In most of the signaling pathways the activated receptor when activates Protein Kinase through the action of secondary messenger, then these protein kinases almost always phosphorylate on the specific Serine, Threonine, or Tyrosine amino acid residues? what is the reason of phosphorylating specifically these amino acid residues. why not other than these amino acid residues are choosen for phosphorylation ?
Phosphorylation requires a nucleophile and hydroxyl oxygen acts like one. Serine, theronine and tyrosine get phosphorylated on the free OH group in their side chains.
Nitrogen, in some cases also can act as a nucleophile. In case of histidine, the imidazole nitrogen is phosphorylated during bacterial chemotaxis signaling. As far as I know eukaryotes do not have an enzyme for histidine phosphorylation.
Carboxylic groups in glutamate and aspartate can technically be phosphorylated as it happens in case of phosphoglycerate. Glutamate is phosphorylatyed by the enzyme glutamine synthase during the synthesis of glutamine. Same happens in the case of aspartate during aspargine synthesis. However, this is a reactive intermediate and the phosphorylation is not stable like that of hydroxyls.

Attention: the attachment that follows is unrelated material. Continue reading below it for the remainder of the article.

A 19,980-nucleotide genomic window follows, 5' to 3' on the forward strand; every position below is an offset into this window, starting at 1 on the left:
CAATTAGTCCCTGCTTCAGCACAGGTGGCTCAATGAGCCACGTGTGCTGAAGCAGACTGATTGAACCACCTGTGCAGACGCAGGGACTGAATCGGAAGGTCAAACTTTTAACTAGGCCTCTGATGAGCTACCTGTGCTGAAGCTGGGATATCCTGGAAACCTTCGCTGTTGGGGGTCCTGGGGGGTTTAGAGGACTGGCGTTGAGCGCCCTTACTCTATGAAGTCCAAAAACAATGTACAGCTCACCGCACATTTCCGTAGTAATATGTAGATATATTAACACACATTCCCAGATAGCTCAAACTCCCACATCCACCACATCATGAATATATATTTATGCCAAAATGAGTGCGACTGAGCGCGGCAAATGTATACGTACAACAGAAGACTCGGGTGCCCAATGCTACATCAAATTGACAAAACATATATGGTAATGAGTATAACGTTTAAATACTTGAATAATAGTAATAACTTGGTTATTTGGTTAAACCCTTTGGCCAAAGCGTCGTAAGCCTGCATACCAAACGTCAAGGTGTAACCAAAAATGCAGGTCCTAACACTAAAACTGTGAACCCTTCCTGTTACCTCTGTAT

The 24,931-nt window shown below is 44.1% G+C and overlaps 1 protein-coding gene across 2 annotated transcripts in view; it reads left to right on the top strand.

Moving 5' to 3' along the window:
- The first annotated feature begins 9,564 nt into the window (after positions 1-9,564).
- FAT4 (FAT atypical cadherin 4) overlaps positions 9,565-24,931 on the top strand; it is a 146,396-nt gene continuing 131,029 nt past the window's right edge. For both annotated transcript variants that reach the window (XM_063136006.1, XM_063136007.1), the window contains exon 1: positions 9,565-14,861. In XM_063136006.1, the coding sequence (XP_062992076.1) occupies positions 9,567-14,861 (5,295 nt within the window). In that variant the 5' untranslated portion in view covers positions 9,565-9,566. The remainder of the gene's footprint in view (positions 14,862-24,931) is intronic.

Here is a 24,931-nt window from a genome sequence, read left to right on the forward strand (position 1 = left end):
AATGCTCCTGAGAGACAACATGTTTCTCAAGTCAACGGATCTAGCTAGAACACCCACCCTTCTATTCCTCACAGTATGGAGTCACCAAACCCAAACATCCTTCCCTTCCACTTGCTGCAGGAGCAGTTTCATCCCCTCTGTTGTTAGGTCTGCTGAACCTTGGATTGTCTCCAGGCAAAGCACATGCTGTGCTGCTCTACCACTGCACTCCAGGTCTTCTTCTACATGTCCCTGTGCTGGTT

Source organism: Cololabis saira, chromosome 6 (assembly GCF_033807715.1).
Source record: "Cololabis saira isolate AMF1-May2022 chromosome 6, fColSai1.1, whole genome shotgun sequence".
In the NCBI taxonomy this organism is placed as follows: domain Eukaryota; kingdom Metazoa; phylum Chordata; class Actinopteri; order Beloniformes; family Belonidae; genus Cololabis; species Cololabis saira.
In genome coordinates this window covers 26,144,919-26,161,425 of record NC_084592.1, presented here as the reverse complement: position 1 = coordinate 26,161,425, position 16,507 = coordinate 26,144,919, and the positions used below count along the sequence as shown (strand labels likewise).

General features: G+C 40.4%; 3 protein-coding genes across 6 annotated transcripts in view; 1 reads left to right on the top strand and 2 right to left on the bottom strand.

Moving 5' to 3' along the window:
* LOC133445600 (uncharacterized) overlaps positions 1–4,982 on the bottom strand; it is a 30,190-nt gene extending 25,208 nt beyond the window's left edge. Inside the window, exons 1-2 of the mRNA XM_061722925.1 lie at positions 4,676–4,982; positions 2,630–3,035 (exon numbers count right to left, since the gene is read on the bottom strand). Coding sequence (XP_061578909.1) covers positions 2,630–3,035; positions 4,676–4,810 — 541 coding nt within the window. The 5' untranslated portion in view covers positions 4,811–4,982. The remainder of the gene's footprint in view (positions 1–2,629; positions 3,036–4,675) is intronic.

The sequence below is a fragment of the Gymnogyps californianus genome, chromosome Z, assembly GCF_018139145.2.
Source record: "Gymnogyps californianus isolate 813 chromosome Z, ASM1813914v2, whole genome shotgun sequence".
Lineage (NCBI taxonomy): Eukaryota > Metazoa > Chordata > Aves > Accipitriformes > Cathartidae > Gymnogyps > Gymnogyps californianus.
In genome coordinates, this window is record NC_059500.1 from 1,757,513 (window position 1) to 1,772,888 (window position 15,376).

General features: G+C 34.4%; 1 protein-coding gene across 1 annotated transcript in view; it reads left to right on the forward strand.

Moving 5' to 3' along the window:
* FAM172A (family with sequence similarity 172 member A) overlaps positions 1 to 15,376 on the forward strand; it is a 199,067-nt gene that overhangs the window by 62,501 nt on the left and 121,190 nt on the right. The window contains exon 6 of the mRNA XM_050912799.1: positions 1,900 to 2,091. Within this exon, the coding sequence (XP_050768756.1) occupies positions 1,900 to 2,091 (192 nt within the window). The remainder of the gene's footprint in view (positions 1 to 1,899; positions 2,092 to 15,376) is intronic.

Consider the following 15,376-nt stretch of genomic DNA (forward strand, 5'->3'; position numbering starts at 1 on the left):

Other amino acids do not have such nucleophilic groups to render an attack on the phosphorous atom in phosphate- so they are not phosphorylated.
This is mostly because of the nature of the amino acids. You need to have a Hydroxy-group in the sidechain of the amino acid which is the point where the phosphogroup is attached. Since this process needs to be reversible, this can only happen here. See the image below (from here) about the chemical structure:
In eukaryotes not only these three are phosphorylated, histidine phosphorylation also occurs (and happens more frequently than tyrosine phosphorylation, see this article:"Phosphorylation of basic amino acid residues in proteins: important but easily missed.").